THE BLOG
12/02/2010 02:53 pm ET Updated May 25, 2011

Christmas Holiday Cheer for Those with a Sense of Irony

This past Sunday, the Christian season of Advent began. The word literally means "coming" or "arrival." It's a bit crazy-making, what with all the work and preparation for Christmas entailed. We're supposed to be getting ready for the birth of Jesus, though it's hard to figure out what so much shopping, cooking and decorating has to do with a poor family who had their baby in a stable on a cold winter night.

Every year some right wing Christian leader rants about the attempt to "take Christ out of Christmas" and accuses those of us too sensitive to religious pluralism of secularizing the holiday. The ranters seem to forget that Jesus and his family were Jewish and that three Persian Zoroastrian priests, called the magi or three kings, came from the east because they saw a star (some scholars think the idea of a messiah first came from Persia because the first person called a messiah or Christ in the Bible was Cyrus, the Persian King, a Zoroastrian himself). Meanwhile, the Christian right's prosperity gospel, anti-socialism rants, contempt for poor people and pro-capitalism, pro-war agenda have pretty much ejected Jesus' message of good news to the poor, release to captives, liberation to the oppressed and healing of the sick (for free!). But maybe their take on Christmas is a lot like their abortion politics: protect the pre-born Jesus who can't speak for himself, but once he's grown, he's fair game for elimination.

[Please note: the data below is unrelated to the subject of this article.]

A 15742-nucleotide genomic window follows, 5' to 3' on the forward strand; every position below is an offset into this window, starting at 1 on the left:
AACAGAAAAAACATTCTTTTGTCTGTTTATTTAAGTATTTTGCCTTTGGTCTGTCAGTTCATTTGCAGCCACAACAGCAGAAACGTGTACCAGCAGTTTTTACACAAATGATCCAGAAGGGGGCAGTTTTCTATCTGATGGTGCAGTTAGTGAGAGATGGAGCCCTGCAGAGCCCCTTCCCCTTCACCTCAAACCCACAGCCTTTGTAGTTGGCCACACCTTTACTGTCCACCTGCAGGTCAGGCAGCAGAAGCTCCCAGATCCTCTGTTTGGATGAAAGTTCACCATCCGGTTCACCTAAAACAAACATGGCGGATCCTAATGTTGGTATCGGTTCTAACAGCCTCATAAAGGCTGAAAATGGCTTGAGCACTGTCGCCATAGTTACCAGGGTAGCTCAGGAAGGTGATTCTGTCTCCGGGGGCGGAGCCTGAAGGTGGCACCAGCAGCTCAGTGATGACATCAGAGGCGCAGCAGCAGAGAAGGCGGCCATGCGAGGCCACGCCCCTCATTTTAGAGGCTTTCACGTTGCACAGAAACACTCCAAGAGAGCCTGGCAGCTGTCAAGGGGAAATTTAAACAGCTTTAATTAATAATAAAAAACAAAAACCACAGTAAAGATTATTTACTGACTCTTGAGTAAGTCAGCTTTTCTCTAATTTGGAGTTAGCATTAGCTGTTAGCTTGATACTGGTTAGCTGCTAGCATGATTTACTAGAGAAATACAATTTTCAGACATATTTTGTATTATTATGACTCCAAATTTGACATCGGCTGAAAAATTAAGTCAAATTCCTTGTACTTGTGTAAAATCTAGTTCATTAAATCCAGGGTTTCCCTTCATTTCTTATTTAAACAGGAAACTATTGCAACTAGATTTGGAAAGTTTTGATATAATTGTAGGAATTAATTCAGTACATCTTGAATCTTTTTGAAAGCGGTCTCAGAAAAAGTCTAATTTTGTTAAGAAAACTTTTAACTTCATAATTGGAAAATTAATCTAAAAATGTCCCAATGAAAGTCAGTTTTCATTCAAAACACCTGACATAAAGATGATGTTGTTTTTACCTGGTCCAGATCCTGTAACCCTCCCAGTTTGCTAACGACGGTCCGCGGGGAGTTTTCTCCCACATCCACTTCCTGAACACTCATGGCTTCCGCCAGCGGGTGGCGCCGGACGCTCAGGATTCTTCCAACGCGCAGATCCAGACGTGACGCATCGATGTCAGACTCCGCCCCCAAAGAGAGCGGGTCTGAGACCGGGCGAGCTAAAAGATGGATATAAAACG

An artist friend of mine, Rich Doty in Houston, Tex., creates personal Christmas cards that capture some of the ironies of the season. He and his wife Sarah have been sending them to me for 30 years, and I always look forward to seeing what is in those envelopes from Houston every December.

Rich sees his work as akin to a political cartoonist, and last year he sent me a card I liked so much, it has been posted on my refrigerator ever since. When I saw him in Houston this September, I mentioned how much the guests who wander into my kitchen enjoy his work. So he sent the images so I could share the laugh with the rest of you.

Advent runs for four weeks. The card has eight images, so I'll put two up each week before Christmas. The front of the card has this written on it: "Logos of the Season"

Logos is the Greek for the divine "Word" in the Gospel of John that has entered human flesh in Jesus Christ to bring light and life to the world -- very Christmasy. But, of course, it also means the identifiable brand names attached to consumer products -- also very Christmasy.

When you open the card, you see eight logos. Here are two Logos of the Season. Enjoy!

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